We are all familiar with the adage “forest for the trees”, and as avid coin collectors we are equally aware of how “the hunt” can take us in unexpected directions. In my own case, an interesting numismatic discovery occurred during a wonderful family visit to Turkey in July of 2013, thanks to the keen observations of my wife Nana. Our last three days were spent wandering the rich historical sites of Istanbul, which ultimately lead us to the legendary Grand Bazaar. Originally founded in the mid-15th century during the earliest days of Ottoman rule, today’s Grand Bazaar is one of the largest and oldest covered markets in the world – an endless labyrinth of more than 4,800 shops crisscrossed by 60 streets and lanes.
Organized into specific markets or guilds, we found ourselves browsing through the narrow lanes of the silver jewellery and small antiquities market. I hadn’t been especially impressed with the coins I had encountered in the Bazaar – mainly a disappointing survey of 20th century European issues with the odd Ottoman piece incorporated into a piece of jewellery.
The Silver antiquities, however, were an entirely different matter. Shop after shop, window after window of the most stunning silver snuff-boxes, goblets, trays and coffee services. Not always set on display in tidy little rows, but often simply heaped into piles to make efficient use of very tight quarters. So engrossing and magnificent were some of these shops, that I paid little attention to the continuous stream of male tea-servers who regularly made their way throughout the Bazaar, nimbly serving the merchants from their brass trays of small tulip-shaped tea-cups of clear glass.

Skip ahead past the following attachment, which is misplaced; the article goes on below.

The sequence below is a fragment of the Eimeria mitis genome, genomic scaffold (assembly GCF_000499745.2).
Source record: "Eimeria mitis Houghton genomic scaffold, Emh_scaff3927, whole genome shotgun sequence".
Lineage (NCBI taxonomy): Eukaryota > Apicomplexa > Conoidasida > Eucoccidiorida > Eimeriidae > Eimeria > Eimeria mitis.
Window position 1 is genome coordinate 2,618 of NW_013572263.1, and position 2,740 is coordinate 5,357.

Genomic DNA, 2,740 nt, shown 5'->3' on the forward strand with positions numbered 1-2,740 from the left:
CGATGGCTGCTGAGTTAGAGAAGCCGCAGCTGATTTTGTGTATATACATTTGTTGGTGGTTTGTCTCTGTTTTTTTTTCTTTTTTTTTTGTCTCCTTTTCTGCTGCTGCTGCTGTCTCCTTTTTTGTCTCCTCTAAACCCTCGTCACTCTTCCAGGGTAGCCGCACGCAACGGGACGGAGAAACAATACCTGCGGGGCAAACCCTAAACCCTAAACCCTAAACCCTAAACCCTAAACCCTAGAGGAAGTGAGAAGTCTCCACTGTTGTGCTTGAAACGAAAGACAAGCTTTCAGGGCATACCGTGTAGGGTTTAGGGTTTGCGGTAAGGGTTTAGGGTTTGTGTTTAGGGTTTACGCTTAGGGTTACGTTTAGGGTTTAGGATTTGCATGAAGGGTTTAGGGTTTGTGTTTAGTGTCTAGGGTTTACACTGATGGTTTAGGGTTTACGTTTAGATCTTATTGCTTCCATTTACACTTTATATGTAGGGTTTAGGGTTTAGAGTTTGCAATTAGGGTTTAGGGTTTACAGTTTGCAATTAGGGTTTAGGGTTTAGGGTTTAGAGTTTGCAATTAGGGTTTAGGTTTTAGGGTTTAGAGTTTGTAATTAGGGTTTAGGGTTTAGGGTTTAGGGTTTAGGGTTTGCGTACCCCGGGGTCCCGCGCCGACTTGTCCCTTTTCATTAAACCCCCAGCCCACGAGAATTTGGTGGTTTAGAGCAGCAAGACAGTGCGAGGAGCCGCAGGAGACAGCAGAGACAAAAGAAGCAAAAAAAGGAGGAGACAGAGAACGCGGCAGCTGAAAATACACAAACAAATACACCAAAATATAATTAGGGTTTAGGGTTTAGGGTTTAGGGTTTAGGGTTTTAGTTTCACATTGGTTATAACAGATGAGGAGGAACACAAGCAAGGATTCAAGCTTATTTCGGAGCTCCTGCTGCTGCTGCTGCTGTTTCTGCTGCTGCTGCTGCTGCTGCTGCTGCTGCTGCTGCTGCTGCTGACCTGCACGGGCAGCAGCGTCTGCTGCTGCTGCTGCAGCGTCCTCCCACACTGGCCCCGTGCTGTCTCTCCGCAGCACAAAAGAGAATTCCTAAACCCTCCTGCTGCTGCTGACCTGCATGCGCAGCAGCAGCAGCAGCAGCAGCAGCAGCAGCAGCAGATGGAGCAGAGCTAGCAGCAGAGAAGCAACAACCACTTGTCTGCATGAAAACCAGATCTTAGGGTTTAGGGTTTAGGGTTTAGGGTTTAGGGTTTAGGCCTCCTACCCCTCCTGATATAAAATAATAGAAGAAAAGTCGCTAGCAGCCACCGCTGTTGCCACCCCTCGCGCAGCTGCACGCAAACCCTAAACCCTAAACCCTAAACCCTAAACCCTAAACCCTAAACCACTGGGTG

This changed when Nana tapped me on the shoulder at one point, and asked if I noticed what one such gentlemen had piled in a corner of his tray. Pausing to see what had caught her eye, I too noticed a number of small yellow tokens on his tray. They were square and appeared to be of either plastic or perhaps Bakelite. He was gone in a flash, but not before we observed him delivering a couple glasses of tea to nearby merchants, who in turn would toss one of these tokens onto his tray in exchange for their tea.
My curiosity was immediately peaked, and as we made our way in and out of various shops, we then noticed that each merchant would have a small bowl of tokens within easy reach, usually set on a shelf or at the back of their counters. In one shop in this particular area (we were still in the jewellery “souk” – or market) I was able to see the yellow tokens up close, and observed the word “Cay” at centre in raised letters. This made sense, being – pronounced “chai” – the Turkish word for tea (on a side-note, this initially caused me much confusion in Turkey, since regardless of whether I would request “tea” or “Chai” – with my western expectation of spiced steamed milk tea on the latter – I would still get the same small cup of strong black tea).
It also seemed to indicate a clear and measured value for each token – a cup of tea – rather than a unit of general token currency that might be pooled and spent on a variety of items. Subsequent brief conversations with a few merchants confirmed this. Once a month each shop owner would purchase a set number of tokens, and redeem them daily as they wished, serving both themselves and their customers. Each specific souk had their own tea station from where the servers would fan out with their trays, and these stations would also serve as the end repository for the redeemed tokens.